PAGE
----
A new study by the Texas Public Policy Foundation (TPPF) has concluded that not only do puberty blockers and cross-sex hormones fail to aid children suffering from gender dysphoria, but that it it is far more likely that such treatments have an active negative effect on kids’ well-being. It contradicts common arguments that intensive treatments are needed to preserve the mental health of children who identify as transgender.
The study delved into the existing literature on the subject, which indicates that children who go on puberty blockers are disproportionately likely to suffer from infertility, stunted growth, lower bone density, and heart issues. Meanwhile, children who are treated with cross-sex hormones experience similar problems, though with the notable addition of alterations to brain function.
“Any unbiased, subjective examination of the available studies on the use of gender modifying procedures, chemicals, and surgeries shows there is little proof they help children overcome gender dysphoria,” noted Andrew Brown, a distinguished senior fellow at TPPF. “And because there is no conclusive evidence they work, in many ways, these procedures and off-label use of puberty blockers and sex reassignment surgeries are effectively experiments, using children as test subjects.”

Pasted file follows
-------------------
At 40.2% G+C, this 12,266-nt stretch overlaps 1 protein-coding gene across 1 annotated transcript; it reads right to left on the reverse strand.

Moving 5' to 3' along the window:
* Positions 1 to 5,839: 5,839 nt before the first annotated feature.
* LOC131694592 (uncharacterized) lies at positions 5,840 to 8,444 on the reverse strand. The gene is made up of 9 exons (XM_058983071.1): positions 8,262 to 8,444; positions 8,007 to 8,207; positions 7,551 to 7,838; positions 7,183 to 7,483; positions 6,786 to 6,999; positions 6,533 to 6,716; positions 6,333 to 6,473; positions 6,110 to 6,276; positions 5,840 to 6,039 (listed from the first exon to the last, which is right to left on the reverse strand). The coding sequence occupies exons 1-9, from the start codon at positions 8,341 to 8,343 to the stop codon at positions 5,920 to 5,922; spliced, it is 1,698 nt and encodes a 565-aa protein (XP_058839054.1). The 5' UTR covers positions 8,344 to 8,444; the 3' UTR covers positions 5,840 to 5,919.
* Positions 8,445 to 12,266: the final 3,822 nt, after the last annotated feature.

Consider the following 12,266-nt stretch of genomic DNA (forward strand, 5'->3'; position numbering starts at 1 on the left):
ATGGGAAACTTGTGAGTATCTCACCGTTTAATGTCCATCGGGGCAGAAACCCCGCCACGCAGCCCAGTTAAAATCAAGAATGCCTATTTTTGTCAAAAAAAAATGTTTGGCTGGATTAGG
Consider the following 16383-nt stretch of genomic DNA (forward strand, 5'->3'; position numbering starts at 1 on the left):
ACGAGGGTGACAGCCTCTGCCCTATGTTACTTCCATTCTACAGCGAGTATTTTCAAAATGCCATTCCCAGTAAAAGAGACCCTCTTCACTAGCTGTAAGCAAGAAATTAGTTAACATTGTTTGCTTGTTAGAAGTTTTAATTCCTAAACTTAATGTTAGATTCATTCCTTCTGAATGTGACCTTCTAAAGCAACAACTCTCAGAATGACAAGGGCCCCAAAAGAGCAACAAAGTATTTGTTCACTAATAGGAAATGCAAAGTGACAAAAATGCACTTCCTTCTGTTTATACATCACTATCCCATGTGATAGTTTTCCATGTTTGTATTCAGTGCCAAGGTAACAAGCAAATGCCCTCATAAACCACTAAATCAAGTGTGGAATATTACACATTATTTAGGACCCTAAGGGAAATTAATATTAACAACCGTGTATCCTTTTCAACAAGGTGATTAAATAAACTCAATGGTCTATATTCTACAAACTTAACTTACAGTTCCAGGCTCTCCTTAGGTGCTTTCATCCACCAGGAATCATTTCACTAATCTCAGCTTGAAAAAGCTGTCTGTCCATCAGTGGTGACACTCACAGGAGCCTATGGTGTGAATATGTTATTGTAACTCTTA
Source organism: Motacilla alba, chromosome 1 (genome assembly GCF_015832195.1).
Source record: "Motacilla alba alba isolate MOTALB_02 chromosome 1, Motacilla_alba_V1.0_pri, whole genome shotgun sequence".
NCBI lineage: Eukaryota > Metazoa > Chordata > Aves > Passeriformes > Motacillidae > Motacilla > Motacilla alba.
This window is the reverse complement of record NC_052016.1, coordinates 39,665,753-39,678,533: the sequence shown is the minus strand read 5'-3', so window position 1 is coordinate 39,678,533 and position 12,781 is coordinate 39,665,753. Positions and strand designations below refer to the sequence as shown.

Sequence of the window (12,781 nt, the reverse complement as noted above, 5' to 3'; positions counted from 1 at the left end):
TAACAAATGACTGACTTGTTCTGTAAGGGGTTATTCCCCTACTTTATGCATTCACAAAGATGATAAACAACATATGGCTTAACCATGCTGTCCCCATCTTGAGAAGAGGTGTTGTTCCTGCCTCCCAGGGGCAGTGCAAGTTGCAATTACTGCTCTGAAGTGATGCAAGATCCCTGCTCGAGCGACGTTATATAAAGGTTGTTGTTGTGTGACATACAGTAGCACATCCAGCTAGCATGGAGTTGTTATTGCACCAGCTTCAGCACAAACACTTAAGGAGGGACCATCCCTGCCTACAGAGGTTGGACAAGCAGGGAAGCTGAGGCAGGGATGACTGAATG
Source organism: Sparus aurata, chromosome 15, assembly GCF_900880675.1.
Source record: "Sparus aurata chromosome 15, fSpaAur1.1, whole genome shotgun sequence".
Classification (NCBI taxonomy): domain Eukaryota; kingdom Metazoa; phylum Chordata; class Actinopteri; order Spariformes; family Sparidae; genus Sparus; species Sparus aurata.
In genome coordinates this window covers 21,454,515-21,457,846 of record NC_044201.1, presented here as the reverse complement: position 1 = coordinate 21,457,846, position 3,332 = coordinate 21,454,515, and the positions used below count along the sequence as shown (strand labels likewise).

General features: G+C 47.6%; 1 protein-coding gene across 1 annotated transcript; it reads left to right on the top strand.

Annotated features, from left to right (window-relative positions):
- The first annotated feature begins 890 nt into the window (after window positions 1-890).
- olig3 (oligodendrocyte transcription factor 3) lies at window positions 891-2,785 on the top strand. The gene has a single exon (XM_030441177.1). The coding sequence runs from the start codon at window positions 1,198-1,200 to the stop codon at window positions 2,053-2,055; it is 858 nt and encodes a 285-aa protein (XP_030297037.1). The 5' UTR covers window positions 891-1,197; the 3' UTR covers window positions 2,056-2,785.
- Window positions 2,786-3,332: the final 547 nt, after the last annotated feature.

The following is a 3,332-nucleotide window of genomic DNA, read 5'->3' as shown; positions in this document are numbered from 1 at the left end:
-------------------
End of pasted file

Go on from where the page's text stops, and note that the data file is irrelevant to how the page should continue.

“It is a depraved and unconscionable act on the part of some in the medical field – not to mention radical left wing activists – to lure confused and fearful parents into believing this will help their children,” Brown added. “That’s why the United Kingdom and a number of other European countries who had led the way in promoting these therapies are now pulling back and restricting doctors from performing these procedures.”
“In the U.S., the correct approach taken by some states, such as Arkansas and Tennessee and proposed during the regular session of the 87th Texas Legislature, is to restrict the procedures themselves and subject healthcare providers who perform them to liability,” Brown continued. “That would be an effective, narrowly tailored approach that avoids causing unnecessary harm to children and families.”
The TPPF study builds on previous research by Jay Greene at the Heritage Foundation. In that study, Greene found that “lowering legal barriers to make it easier for minors to undergo cross-sex medical interventions without parental consent does not reduce suicide rates–in fact, it likely leads to higher rates of suicide among young people in states that adopt these changes.”
As with TPPF, Greene concluded that states should “tighten the criteria for receiving cross-sex treatments, including raising the minimum eligibility age.”